Fairly early on in my life I realized the place it had to start in MY life - respecting the fact that God is GOD - and I'm NOT! And any commitment, vow, etc. I make to Him must be sincere and carefully considered.

I *LOVE* that my boys open doors - for everyone! I *LOVE* that my daughter happily gives up her seat to anyone older or infirmed, or just looking like they need a break. I can't claim a lot of credit for their - gasp - here's a word you don't hear much anymore - manners. They're just great kids, and I'm so fortunate to count them as my own.

Excellent post! Thank you so much!

bv said...

right on! the reason i love your blog is that it is held to a high standard. i know your values and mine are similar. i only read what i think will inspire me to be a better person. the world of reality show is a perfect example of 'how low can you go'. trash seems to be what people want. where are their standards? showing kindness to important.(dare i mention J & K) kindness and consideration of the other is what i taught my kids and my granddaughter is also learning to live this way. thank you for bring this to my mind today, i will be soooo sweet to all that they will wonder what i am up to!
bv

Piecefulafternoon said...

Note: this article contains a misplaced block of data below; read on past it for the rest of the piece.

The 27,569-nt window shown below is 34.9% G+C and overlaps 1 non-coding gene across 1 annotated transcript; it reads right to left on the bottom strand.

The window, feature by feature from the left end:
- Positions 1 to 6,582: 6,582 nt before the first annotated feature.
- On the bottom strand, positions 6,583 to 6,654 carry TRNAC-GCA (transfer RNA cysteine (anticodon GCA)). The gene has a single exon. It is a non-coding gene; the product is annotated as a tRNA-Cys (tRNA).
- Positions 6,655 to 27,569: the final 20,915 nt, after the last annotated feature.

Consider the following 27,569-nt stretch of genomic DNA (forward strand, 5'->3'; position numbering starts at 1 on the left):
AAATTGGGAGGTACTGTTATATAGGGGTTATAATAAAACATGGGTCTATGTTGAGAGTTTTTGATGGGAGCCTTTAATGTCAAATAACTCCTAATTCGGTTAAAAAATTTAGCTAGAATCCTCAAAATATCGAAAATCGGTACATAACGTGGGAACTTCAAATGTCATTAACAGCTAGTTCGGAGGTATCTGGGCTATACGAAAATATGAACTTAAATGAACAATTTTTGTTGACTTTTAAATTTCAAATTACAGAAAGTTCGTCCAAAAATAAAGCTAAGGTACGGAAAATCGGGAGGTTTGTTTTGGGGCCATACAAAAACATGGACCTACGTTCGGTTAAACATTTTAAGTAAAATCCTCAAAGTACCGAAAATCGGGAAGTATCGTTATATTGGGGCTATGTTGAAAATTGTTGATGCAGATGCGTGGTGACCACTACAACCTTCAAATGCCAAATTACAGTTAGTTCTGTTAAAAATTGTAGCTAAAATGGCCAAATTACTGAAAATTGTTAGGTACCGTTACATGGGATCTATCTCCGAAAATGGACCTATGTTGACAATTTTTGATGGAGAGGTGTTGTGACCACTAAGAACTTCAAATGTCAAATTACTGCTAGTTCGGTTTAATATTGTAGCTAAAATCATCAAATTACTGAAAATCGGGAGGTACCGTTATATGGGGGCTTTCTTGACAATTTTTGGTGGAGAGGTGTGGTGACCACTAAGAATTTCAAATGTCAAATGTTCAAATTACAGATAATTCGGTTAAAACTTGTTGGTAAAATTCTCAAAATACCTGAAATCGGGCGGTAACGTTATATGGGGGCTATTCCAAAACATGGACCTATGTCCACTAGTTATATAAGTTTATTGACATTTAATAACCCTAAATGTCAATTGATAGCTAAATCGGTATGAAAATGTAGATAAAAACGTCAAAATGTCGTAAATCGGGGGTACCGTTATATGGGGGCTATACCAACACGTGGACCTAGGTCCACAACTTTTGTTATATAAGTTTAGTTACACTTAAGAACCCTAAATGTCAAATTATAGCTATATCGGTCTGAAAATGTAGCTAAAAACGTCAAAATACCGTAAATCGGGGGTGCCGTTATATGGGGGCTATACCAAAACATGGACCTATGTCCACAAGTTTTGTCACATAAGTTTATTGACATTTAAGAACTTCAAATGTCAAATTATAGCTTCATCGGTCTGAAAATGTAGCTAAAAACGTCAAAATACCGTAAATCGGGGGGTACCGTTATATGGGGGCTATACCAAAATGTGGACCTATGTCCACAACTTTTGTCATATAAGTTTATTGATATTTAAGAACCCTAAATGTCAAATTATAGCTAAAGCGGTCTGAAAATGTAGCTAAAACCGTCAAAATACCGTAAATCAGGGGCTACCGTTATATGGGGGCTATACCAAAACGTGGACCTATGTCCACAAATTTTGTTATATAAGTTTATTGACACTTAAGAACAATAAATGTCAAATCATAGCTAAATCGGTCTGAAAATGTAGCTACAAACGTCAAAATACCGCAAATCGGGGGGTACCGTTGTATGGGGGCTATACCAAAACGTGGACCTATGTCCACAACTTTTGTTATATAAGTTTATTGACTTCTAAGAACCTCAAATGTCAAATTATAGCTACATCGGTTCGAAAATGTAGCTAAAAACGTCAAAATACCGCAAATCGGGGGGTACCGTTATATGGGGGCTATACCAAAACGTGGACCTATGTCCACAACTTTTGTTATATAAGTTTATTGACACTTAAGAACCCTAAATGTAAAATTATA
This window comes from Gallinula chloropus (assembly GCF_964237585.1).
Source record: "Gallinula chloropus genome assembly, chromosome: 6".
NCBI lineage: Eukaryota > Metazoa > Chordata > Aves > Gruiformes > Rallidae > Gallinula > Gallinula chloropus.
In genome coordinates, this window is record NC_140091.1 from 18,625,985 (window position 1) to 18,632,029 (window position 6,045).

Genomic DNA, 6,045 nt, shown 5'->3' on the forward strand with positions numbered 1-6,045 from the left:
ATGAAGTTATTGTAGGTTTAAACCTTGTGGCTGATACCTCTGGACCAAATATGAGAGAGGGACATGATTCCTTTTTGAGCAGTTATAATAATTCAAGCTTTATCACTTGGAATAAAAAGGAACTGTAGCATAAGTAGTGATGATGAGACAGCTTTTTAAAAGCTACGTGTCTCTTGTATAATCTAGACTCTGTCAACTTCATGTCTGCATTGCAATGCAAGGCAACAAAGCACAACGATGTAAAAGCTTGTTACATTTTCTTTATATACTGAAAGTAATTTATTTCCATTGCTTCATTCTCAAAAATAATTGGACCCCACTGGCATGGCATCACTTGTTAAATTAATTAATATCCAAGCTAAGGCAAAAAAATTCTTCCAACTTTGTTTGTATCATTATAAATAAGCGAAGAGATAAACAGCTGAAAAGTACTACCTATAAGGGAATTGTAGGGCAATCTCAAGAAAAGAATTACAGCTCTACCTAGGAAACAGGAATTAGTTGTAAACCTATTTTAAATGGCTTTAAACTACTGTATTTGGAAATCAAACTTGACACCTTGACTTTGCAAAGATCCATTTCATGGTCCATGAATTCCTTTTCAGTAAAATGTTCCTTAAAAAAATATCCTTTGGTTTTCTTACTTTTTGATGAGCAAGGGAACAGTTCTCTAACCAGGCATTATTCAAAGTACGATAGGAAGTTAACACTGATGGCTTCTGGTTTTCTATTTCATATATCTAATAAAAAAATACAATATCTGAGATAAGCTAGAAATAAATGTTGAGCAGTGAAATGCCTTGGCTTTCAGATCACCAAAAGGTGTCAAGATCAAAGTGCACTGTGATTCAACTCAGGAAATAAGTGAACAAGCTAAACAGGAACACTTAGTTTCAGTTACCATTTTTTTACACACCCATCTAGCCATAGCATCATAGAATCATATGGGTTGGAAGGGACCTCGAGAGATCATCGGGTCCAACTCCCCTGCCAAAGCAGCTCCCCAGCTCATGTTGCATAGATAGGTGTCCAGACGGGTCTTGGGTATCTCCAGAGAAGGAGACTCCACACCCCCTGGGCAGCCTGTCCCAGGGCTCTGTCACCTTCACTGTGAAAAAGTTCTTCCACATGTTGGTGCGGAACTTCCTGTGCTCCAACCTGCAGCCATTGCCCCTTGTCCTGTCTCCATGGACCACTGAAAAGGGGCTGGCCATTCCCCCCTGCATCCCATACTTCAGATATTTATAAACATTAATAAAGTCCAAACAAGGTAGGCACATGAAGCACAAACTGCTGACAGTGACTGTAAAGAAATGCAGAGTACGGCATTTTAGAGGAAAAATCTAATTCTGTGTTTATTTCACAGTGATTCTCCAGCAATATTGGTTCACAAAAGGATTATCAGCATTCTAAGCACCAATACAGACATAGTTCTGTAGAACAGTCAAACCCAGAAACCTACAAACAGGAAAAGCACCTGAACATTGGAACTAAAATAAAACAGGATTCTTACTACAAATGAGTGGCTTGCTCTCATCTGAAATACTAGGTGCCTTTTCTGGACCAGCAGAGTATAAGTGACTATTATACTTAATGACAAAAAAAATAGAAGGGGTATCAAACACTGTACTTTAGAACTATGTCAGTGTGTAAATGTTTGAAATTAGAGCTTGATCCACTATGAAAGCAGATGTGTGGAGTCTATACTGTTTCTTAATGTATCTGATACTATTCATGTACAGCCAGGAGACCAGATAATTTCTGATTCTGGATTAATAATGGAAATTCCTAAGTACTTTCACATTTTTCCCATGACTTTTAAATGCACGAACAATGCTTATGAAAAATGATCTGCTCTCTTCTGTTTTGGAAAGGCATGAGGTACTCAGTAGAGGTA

My husband was recently in the hospital for 9 days after open heart surgery. The young nurse's aids and the young nurses really showed us the great side of young people today - well except for Maria, who threw her cell phone on the shower floor and huffed and puffed when she had to clean up an accident my husband had in the bathroom. Everyone else was polite, considerate, asked our opinions when appropriate, cared gently and carefully for our whole family during this time. It really restored our faith in young people - well, in some of them. Then there was the girl who yelled - "get a move on old woman" - as I was crossing the street in front of her car. I'm sorry, but she was sitting down in the car, it was raining and I had a very hard day in the hospital - she could wait the 10 seconds or so that it took me to cross the street. The bad ones always get the notice - but I'm more than happy to give the good ones some notice too - they were fabulous (as well as the older nurses and aids too). It does a body good to be treated with respect - and then that respect passed along to others.

marbea said...

there just isn't much left for me to add.

Suzanne, a great subject for the day

I agree w/ your post and everyone's comments

lifeinredshoes said...

After working in the public school system for many years I am here to say that yes, respect, manners, discretion, honesty, kindness and a myriad of other "Old School Rules" are almost extinct.
It is the job of every parent, grandparent and mentor to resurrect these necessities to a better society.

The soapbox is now free...next?

This is me... said...

You go girl! It does seem respect has gone by the wayside for so many. I was taught it by my parents and in turn taught it to my boys.
As for modesty, is it not possible to buy a shirt that isn't cut so darn low in the front?? I have seen more cleavage in the last couple of years than I think I saw my whole lifetime. Seeing it during a night on the town is one thing but in professional settings, is ridiculous!